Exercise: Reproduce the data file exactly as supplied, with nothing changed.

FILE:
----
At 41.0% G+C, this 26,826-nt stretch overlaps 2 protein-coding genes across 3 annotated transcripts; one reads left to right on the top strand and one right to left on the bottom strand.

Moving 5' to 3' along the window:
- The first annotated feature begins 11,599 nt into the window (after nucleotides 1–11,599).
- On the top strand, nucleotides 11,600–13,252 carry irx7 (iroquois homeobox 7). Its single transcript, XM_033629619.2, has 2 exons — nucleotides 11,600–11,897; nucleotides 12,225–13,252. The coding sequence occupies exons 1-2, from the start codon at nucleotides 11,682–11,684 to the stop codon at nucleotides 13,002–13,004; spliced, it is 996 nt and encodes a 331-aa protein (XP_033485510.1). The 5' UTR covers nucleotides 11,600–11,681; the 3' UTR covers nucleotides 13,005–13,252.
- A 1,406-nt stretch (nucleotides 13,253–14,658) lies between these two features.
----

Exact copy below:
At 41.0% G+C, this 26,826-nt stretch overlaps 2 protein-coding genes across 3 annotated transcripts; one reads left to right on the top strand and one right to left on the bottom strand.

Moving 5' to 3' along the window:
- The first annotated feature begins 11,599 nt into the window (after nucleotides 1–11,599).
- On the top strand, nucleotides 11,600–13,252 carry irx7 (iroquois homeobox 7). Its single transcript, XM_033629619.2, has 2 exons — nucleotides 11,600–11,897; nucleotides 12,225–13,252. The coding sequence occupies exons 1-2, from the start codon at nucleotides 11,682–11,684 to the stop codon at nucleotides 13,002–13,004; spliced, it is 996 nt and encodes a 331-aa protein (XP_033485510.1). The 5' UTR covers nucleotides 11,600–11,681; the 3' UTR covers nucleotides 13,005–13,252.
- A 1,406-nt stretch (nucleotides 13,253–14,658) lies between these two features.